economics

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    Cutting Edge Issues in Development | Doughnut Economics: turning a radical idea into irresistible practice

Cutting Edge Issues in Development | Doughnut Economics: turning a radical idea into irresistible practice

On Friday 12 February Kate Raworth gave an online lecture, ‘Doughnut Economics: turning a radical idea into irresistible practice’ as part of the Cutting Edge Issues in Development Lecture series. Kate Raworth theorised the ‘Doughnut’ of social and planetary boundaries, a concept which she has put into practice through the Doughnut Economics Action Lab. She is a Senior Research Associate and lecturer at Oxford […]

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    Cutting Edge Issues in Development: Unbundling Corruption: Why it Matters and How to Do It

Cutting Edge Issues in Development: Unbundling Corruption: Why it Matters and How to Do It

On Friday 5 February Yuen Yuen Ang gave an online lecture, ‘Unbundling Corruption: Why it Matters and How to Do It’ as part of the Cutting Edge Issues in Development Lecture series. Yuen Yuen Ang is a professor of political science and China scholar at the University of Michigan. Her second book, China’s Gilded Age: the Paradox of Economic Boom & Vast […]

Reconciling catch-up industrialisation with de-growth

In this article, LSE ID alum Tobias Wuttke argues that a fundamental debate in development studies must be about reconciling catch-up industrialisation with the insights of de-growth and ecological economics. Wuttke builds on his argument from a previous article where he questions the viability of de-growth as a concept in light of the climate crisis. 

It is time to move away from simple claims like […]

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    Cutting Edge Issues in Development – Inequality in Latin America: Markets, Covid-19 and Policies

Cutting Edge Issues in Development – Inequality in Latin America: Markets, Covid-19 and Policies

On Friday 27 November, Professor Nora Lustig gave an online lecture, ‘Inequality in Latin America: Markets, Covid-19 and Policies’ as part of the Cutting Edge Issues in Development lecture series. Nora Lustig is Samuel Z. Stone Professor of Latin American Economics and the founding Director of the Commitment to Equity Institute (CEQ) at Tulane University. She is also a […]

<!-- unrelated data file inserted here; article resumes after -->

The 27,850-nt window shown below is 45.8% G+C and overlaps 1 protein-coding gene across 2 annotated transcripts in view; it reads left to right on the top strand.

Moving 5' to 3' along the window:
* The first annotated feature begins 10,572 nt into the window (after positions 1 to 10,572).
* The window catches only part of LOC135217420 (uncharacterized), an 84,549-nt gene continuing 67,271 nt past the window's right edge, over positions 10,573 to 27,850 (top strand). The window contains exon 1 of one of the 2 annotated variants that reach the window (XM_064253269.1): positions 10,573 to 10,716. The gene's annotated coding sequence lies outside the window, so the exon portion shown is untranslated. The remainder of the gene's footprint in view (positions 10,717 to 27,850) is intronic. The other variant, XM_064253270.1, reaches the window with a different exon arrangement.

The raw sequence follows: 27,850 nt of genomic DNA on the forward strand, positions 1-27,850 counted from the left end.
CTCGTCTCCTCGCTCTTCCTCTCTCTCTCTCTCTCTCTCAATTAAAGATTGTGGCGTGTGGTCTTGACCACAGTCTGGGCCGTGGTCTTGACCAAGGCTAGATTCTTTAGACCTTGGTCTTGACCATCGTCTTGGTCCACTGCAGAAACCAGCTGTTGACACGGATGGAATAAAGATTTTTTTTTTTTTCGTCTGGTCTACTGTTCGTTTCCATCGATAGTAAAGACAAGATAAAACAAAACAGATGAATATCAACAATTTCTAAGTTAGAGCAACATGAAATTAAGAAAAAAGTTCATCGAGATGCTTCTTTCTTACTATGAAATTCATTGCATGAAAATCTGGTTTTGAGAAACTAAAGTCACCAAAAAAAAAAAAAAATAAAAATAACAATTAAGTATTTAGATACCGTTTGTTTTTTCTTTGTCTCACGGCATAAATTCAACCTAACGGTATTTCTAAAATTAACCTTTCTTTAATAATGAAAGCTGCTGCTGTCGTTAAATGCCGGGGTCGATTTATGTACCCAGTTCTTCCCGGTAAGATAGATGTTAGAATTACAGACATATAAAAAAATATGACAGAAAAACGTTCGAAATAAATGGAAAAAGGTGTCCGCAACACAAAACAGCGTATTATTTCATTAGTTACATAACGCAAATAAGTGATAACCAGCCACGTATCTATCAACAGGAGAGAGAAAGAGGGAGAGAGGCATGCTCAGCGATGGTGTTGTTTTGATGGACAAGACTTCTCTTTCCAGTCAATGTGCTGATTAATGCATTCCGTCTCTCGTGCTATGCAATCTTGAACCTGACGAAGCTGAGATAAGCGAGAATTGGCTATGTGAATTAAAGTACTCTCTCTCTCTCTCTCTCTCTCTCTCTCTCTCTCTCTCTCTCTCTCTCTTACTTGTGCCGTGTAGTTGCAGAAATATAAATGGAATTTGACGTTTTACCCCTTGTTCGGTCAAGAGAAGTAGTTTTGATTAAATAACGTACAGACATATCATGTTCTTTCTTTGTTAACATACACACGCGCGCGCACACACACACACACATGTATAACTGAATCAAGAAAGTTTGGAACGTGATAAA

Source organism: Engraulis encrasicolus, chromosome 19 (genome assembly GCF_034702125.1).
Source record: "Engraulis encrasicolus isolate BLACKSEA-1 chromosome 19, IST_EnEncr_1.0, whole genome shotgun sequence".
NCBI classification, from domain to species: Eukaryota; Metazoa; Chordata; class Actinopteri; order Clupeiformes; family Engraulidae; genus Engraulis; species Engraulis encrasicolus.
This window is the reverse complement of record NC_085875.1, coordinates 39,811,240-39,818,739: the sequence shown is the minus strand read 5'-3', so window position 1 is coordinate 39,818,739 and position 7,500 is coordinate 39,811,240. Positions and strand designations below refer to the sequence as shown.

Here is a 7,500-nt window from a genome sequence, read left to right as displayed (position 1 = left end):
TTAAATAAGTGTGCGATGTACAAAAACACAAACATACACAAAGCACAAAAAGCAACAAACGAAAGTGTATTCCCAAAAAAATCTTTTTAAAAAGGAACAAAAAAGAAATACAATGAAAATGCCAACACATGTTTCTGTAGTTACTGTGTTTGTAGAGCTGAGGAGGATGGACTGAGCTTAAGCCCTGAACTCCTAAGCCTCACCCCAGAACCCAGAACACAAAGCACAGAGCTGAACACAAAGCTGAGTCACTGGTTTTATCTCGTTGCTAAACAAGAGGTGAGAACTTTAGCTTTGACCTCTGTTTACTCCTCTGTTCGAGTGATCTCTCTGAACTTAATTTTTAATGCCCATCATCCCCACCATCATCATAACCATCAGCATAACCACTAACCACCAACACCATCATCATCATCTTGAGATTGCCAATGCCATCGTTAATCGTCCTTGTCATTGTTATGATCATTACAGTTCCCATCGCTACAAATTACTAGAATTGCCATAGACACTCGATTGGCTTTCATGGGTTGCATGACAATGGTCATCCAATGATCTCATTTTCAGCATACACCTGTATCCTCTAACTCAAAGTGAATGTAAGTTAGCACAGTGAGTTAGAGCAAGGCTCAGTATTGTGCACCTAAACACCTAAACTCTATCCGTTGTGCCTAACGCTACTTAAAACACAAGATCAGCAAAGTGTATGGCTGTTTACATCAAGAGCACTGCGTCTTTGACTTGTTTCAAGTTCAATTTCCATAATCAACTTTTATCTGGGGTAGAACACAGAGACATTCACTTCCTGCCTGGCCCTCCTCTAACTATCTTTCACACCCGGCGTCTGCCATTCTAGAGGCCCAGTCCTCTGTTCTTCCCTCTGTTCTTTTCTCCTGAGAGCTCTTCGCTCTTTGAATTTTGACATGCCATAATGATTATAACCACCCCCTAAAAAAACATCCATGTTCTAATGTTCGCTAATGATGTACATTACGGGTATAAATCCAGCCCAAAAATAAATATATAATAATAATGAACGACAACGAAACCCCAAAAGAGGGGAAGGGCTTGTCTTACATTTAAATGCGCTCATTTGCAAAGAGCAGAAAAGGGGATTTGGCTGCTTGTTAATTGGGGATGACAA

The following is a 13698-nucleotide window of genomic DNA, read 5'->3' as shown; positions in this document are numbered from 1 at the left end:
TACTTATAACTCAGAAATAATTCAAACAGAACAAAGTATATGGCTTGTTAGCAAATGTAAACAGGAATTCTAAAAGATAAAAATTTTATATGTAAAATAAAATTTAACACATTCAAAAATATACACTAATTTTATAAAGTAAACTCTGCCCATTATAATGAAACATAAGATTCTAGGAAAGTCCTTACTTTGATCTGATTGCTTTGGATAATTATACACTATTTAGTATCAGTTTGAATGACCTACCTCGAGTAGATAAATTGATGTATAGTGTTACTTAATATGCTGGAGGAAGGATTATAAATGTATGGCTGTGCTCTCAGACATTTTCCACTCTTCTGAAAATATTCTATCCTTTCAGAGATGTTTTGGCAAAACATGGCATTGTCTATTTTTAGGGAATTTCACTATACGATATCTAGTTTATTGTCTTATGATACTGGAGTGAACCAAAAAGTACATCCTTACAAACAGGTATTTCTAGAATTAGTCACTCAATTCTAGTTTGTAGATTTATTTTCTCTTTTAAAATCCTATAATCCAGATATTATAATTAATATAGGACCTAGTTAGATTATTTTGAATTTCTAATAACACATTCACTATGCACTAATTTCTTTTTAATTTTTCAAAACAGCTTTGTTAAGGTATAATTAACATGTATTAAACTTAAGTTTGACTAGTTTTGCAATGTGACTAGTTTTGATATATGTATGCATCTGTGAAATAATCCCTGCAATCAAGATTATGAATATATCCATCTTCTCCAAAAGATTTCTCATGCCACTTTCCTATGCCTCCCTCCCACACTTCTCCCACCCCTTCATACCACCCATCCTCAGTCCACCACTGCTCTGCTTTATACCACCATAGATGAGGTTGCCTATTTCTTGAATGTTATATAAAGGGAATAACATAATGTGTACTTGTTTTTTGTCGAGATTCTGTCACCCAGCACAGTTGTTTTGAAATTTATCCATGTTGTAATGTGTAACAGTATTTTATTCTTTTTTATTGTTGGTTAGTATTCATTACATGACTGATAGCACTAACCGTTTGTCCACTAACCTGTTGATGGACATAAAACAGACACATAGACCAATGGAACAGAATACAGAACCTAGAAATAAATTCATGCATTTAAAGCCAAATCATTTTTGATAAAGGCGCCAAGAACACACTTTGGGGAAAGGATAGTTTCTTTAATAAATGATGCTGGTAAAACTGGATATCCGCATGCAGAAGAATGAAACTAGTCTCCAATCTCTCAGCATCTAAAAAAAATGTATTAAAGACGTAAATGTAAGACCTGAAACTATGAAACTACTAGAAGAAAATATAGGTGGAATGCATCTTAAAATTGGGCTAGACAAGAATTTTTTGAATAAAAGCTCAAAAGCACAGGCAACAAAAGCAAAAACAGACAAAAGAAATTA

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    The Political Economy of the Land – The Great Development Dialogue 2020

The Political Economy of the Land – The Great Development Dialogue 2020

MSc Media, Communications and Development student, Anoushka Gandhi, reflects on The Great Development Dialogue 2020 (listen again), a yearly event sponsored by the LSE’s Department of International Development to explore some of the most vexing questions in development from a cross-disciplinary perspective, and to shine a light on what the disciplines can and cannot tell us about economic and social development.

Development is […]

Post-Graduation Life: Expect the Unexpected!

International alumnus, Tinnaphop Sinsomboonthong (Tintin), shares his post-graduation experience as a lecturer in Sociology of Development in his home country. After two years since conquering his Nightmare on Houghton Street, what is happening now?

It was in the Michaelmas Term in 2016 when I suffered a Nightmare on Houghton Street – graphs, numbers and economic jargon used in lectures and […]

Doughnut Economics: Towards an economic makeover

On Thursday 23 November 2017, the Department of International Development hosted Kate Raworth to talk about her best selling book Doughnut Economics. Kate captivated the audience by using story telling, dramatic images and humour in a bid to challenge what we know about economics. Professor in Economics, Oriana Bandiera, discussed the book whilst Professor in Practice, Duncan Green, chaired the event. 

MSc Social Policy […]

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    A prize winning essay: Why it matters to understand the informal economy

A prize winning essay: Why it matters to understand the informal economy

Max Gallien, PhD candidate in The Department of International Development, is the joint runner-up of this year’s Economic and Social Research Council writing competition. Max’s eloquently written piece makes a strong case for examining the informal economy through a fresh pair of eyes.

As I talk to him, Ahmed pulls his chair into his store to escape the hot Tunisian […]

A Nightmare on Houghton Street

As students get ready to come back for Lent Term 2017, MSc Development Studies and Chevening Scholarship student Tinnaphop reflects on his experience so far and how he plans on conquering his academic fears in the new term.

It was like a dream come true when I received the Chevening Scholarship from the UK Government in June 2016. I […]

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    Twenty five years later, Somaliland comes of age – Africa at LSE

Twenty five years later, Somaliland comes of age – Africa at LSE

In a post originally written for the Africa at LSE blog, LSE alumnus Bashir Ali reflects on Somaliland’s progress and development as it celebrates a landmark anniversary.
Somaliland is to most a region of Somalia; however, it recently celebrated its landmark 25th Independence Day to commemorate when it decided to discontinue the Union with Somalia. Somaliland was a former British protectorate securing […]